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Flooding in Iquitos

Minneapolis...
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Flooding in Iquitos

Is the flooding in Iquitos bad enough to cancel travel plans scheduled for mid May? Thanks.

Lima, Peru
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1. Re: Flooding in Iquitos

No, it normally happens every other year

Edited: 5:22 pm, April 11, 2012
Minneapolis...
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2. Re: Flooding in Iquitos

Thank you. From the photos I have seen and the news reports, the flooding is the worst since 1986.

Michigan
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3. Re: Flooding in Iquitos

It's actually pretty bad. My friend was there a couple of weeks ago (she visits Iquitos 3 times a year since 5 years ago) and said that people are having a hard time, this isn't the typical rainy season. Not sure how this affects lodges though, and hopefully for May flooding will clear. Remember it's seasonal.

Edmonton, Canada
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4. Re: Flooding in Iquitos

This is part of an email I received from Explorama yesterday regarding the flooding:

"Many villages are indeed under water and families have moved to higher ground where they have farms year round. Normally people have farms inside in the forest on high ground and homes close to the water for bathing and washing and cooking. Most have moved to their farm land. Right now there is a lot of fish being caught because they are coming out of closed in lakes. The hardest hit along the rivers are the fishing villages as they don't always have homes on higher land.

The people that are having the most problems are those in Iquitos who have built homes in "pueblos jovenes" in flooded plains. Most of these people are squatters on land that was never meant to be developed but since these really big floods only come once every 12 or so years, there is plenty of time for whole villages to grow out on the low land. The local government does not control the building and since the land is the State's there is no other owner battling for it. And now the cycle has come around and their homes are indeed flooded. Many schools in Iquitosare being used for people evacuating their homes.

And the good news for now is that the Amazon is holding steady the last few days with rises in the level of a millimeter or two a day rather than 6-7 cm per day and the Ucayali is dropping steadily daily. That leaves only the Marañon to increase the level of the river. "

Regarding their lodges, this is what they say:

"All of our lodges areon high ground so we are open as usual. The only lodge that may have some flooding problems is Explorama Lodge but we have plenty of room to move the dining room to another area on higher ground."

california
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5. Re: Flooding in Iquitos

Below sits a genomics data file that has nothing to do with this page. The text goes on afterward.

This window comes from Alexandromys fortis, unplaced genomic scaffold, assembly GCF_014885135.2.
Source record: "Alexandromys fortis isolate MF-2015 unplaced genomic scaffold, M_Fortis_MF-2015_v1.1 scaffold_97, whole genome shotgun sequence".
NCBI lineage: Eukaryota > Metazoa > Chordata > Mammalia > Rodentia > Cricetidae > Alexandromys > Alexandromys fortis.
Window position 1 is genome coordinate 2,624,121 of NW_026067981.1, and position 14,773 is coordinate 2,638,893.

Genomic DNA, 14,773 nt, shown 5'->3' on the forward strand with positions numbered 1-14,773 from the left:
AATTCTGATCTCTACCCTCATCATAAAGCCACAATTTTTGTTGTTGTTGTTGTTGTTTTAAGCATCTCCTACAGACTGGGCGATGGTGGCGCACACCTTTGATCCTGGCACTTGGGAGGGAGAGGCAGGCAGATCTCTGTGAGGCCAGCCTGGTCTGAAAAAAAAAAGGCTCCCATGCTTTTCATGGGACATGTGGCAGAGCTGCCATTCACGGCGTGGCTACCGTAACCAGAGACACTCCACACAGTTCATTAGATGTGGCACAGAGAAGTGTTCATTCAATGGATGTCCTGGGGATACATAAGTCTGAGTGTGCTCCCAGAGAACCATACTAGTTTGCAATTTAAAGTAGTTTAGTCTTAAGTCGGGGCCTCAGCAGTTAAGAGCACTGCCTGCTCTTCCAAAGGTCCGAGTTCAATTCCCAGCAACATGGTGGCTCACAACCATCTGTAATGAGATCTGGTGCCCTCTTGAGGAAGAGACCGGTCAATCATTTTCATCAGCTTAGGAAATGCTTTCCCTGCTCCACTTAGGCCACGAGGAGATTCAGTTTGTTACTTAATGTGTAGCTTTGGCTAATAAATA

Just check with the lodge you are booking. Most lodges are on stilts to allow for seasonal flooding. May is a secondary high water season , I know a year or two ago it was very high mid month on the Tahuayo.

Warsaw, Warszawa...
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6. Re: Flooding in Iquitos

1) Check your lodge

2) Call iPeru in Iquitos

All people out there seem pretty calm and quite astonished of worrying and panicking urban gringos. Still amazes me.

Lima, Peru
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7. Re: Flooding in Iquitos

So, flooding is part of the daily life in the jungle.

I worked in that area about 35 years ago, and flooding was already a normal ocurrence during the rainy season.

Edited: 9:46 am, April 12, 2012
firefly2280
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8. Re: Flooding in Iquitos

I unfortunately dont have a lodge booked, just a guide and we were going to stay in his village! I dont know the name and havent heard from him to see if he is ok.

Do you think it would be possible to just turn up in May and get a lodge as I arrive if I can not stay with my guide?

Edited: 5:44 pm, April 12, 2012
Michigan
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9. Re: Flooding in Iquitos

My bad. Amazon Promise says that the flooding will probably continue until the end of May. :(

www.facebook.com/photo.php…

Iquitos Amazon...
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10. Re: Flooding in Iquitos

Hello Wereofftoseetheworlf, my name is Karina from Maniti Camp Expeditions, a registered jungle lodge and tour company based out of Iquitos.

Although It is true that the Amazon river floods every year, this part of the amazon has not risen this high in over 20 years. This situation is really affecting the people who live along the riverbanks, they are completely underwater, and so are their crops, which is driving up the food costs.

The good news for now is that the Amazon river is holding steady the last few days with rises in the level of a millimeter or two a day rather than 6-7 cm per day.

Luckily out lodge is located on high ground, so we are open and operating as usual.

Check with your lodge to see their situation, the river level will continue to go down, so from now until mid may things will change.

Contact iPeru (iperu@promperu.gob.pe and before booking a tour iperuiquitos@promperu.gob.pe) and ask for maps, information about Iquitos and Peru as well asthe reputation of the tour companies in Peru you are considering to hire.

Best Regards

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